Prepping for Holiday Travel Jitters? Kaspersky Experts Offer 5 Tips To Outsmart the Cyber Grinch
If you’re among travelers this holiday season, by now, you must have already booked your flights and made all other arrangements as you head to your most-awaited destination. At the same time, you must be feeling a little antsy about leaving the comfort and security of your home to see a new place. After all, this time of the year is when cybercriminals get their Grinch on.
“Outside the convenience and security of our homes, especially when we travel out of town or overseas, threats increase significantly. The environment changes drastically and presents unknown circumstances so this situation calls for a heightened sense of cyber security awareness and proactive practice of cyber hygiene on the part of the traveler,” said Yeo Siang Tiong, General Manager for Southeast Asia at Kaspersky.
Kaspersky provides five tips below to ease Filipinos’ travels anxiety and fully enjoy their trips during the holiday season:
Never leave your belongings unattended
Leaving your backpack unattended in the airport for a minute or two can result in it being physically destroyed by security guards. It’s not just about airports, though. Keep the things that matter to you (such as your phone, your laptop, and so on) with you at all times, wherever you go. All your devices need to be password-protected and locked when not in use.
Make sure your devices are encrypted
Carrying your stuff with you all the time doesn’t mean your devices won’t be stolen. Using high-quality antitheft backpacks helps, but it doesn’t guarantee anything. We all know that the information on the device is usually worth significantly more than the device itself, so it’s the information you need to protect the most. That’s why you need to ensure that your device’s entire storage unit is encrypted.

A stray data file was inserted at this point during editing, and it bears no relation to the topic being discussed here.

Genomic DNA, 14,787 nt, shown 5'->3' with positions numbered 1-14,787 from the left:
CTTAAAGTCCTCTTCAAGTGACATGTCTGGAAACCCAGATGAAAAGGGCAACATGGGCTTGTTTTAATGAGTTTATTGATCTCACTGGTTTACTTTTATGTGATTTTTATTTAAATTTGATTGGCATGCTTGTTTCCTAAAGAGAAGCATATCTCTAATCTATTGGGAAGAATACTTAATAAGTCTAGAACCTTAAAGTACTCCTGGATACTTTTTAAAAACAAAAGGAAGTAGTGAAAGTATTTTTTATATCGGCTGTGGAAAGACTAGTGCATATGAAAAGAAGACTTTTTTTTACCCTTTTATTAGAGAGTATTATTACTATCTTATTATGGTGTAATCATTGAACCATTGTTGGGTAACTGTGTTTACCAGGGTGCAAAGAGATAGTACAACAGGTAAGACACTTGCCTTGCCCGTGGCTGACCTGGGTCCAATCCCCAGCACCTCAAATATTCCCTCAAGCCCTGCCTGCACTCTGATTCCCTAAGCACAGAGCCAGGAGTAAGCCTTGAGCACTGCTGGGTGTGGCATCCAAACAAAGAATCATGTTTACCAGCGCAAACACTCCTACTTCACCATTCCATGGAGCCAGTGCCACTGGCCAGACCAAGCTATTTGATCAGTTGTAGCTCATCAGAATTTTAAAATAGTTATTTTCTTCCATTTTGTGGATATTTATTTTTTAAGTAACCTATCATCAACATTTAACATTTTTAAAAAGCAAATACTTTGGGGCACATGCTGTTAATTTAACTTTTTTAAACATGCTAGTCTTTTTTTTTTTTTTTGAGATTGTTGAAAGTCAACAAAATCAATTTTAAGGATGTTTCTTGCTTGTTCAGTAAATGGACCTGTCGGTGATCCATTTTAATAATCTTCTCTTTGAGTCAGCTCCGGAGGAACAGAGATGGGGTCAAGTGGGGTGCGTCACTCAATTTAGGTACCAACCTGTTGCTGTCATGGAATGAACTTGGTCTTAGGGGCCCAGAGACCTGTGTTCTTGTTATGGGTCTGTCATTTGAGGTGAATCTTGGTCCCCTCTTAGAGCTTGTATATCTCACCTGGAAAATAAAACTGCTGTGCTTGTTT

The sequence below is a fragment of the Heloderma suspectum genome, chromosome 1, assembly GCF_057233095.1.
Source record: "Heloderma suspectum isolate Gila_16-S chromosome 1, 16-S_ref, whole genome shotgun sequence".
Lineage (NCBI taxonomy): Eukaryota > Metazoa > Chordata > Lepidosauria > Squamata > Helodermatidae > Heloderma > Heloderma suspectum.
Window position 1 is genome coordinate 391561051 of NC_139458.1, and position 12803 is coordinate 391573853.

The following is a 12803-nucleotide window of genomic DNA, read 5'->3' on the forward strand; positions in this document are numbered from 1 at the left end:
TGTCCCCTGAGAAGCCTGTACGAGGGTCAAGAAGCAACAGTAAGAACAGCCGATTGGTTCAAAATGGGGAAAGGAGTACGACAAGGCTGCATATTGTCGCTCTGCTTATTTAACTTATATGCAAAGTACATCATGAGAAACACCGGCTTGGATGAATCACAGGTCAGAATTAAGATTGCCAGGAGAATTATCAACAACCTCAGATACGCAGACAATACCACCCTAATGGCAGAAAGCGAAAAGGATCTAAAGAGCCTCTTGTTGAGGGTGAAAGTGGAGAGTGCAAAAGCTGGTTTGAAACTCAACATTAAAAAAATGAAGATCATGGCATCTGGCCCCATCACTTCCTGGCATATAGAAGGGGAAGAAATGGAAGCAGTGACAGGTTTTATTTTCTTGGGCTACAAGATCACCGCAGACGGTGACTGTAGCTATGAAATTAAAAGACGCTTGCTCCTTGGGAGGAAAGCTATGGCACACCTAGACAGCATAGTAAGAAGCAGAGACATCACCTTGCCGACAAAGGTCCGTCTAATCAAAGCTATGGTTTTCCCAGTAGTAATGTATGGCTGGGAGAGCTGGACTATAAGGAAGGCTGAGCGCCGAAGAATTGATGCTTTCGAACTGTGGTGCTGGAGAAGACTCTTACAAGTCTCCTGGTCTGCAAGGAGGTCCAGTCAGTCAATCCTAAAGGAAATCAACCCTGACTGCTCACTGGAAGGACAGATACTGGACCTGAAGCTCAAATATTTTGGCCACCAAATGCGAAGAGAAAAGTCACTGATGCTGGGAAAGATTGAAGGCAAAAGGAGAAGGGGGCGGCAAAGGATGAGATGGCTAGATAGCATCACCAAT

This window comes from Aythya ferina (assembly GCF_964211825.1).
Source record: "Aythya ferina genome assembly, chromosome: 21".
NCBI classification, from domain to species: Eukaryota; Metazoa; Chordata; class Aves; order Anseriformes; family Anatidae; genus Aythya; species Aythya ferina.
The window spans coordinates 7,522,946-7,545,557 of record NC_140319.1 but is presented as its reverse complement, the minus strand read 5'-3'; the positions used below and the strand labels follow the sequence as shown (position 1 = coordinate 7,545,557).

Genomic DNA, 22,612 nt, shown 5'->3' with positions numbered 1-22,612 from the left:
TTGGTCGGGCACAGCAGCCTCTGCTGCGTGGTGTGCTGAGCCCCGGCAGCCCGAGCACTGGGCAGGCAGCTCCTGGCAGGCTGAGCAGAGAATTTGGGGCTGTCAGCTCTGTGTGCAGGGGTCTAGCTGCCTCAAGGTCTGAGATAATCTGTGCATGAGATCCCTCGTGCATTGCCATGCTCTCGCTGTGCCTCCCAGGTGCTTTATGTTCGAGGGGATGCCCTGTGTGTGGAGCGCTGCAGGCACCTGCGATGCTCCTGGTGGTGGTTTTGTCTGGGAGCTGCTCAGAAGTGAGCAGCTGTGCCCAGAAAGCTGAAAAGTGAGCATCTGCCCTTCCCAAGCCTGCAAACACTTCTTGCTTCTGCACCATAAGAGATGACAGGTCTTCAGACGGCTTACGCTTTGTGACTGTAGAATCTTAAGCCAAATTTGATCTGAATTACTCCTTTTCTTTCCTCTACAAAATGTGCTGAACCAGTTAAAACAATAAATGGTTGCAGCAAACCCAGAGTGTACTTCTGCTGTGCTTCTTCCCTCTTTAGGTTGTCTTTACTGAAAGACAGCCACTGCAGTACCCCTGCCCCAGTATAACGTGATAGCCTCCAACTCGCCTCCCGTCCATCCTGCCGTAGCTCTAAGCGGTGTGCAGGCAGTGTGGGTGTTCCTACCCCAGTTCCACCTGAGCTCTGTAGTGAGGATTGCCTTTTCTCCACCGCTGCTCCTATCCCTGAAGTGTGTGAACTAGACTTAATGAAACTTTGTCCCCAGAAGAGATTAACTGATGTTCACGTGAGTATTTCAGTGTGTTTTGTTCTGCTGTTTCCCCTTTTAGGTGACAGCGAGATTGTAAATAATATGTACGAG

Devices with the latest versions of Android are encrypted by default, and so are iOS devices protected with a passcode or password.
Encrypting your data when using risky public WIFI (if it cannot be avoided) for online privacy and encrypting your browser when making payments are possible if your device is installed with a security protection like Kaspersky Premium.
Learn how to find bugs and hidden cameras and fool them
We’ve heard creepy stories about hidden cameras on Airbnb. It’s still happening, and you never know who’ll be the next victim. Fortunately, finding hidden surveillance devices is relatively easy.
You’ll need a small tool that costs less than $50 (PHP2500) in online stores with a radio frequency scanner allowing you to find sources emitting electromagnetic waves, which wireless bugs and cameras usually do. The tool also has a combination of light-emitting diodes and red glass to look for hidden cameras.
Also, if cameras that use infrared illumination are near, you can spot them using your phone; mobile phones can detect infrared emissions. But remember that some phones, for example, iPhones, have too strong an infrared filter in their cameras for this trick.
These techniques won’t find hidden wired microphones, but at least you can easily fool them using the sound of water running from the tap or just some noise that can be produced using services such as Noisli. Background noise nearly ruins all recordings, making communicating in your room safe (most likely).
Know how to spot a dual-view mirror
Remember those two-way mirrors from interrogation rooms in the movies? A person inside the room sees it as a mirror, but someone on the other side sees it as a window looking into the room. They’re rare, though. But they do exist.
Usually, it’s relatively easy: Place a finger on the mirror’s surface, and if there is a gap between the finger and its reflection, it’s an ordinary mirror with a layer of glass above the reflective surface. If there is no gap, the mirror may be a two-way one, and someone on the other side might be looking at you or recording you.
Use a wired mouse and keyboard
You already know it’s a mistake to use the publicly accessible PC in the hotel lobby or one belonging to your host. You probably brought your own laptop with you, anyway. But you should also get a trusted wired version if you use an external keyboard or mouse. Known attacks allow another person to sniff what you type or click using wireless peripherals or inject clicks — even if the communication between your peripherals and the computer is encrypted.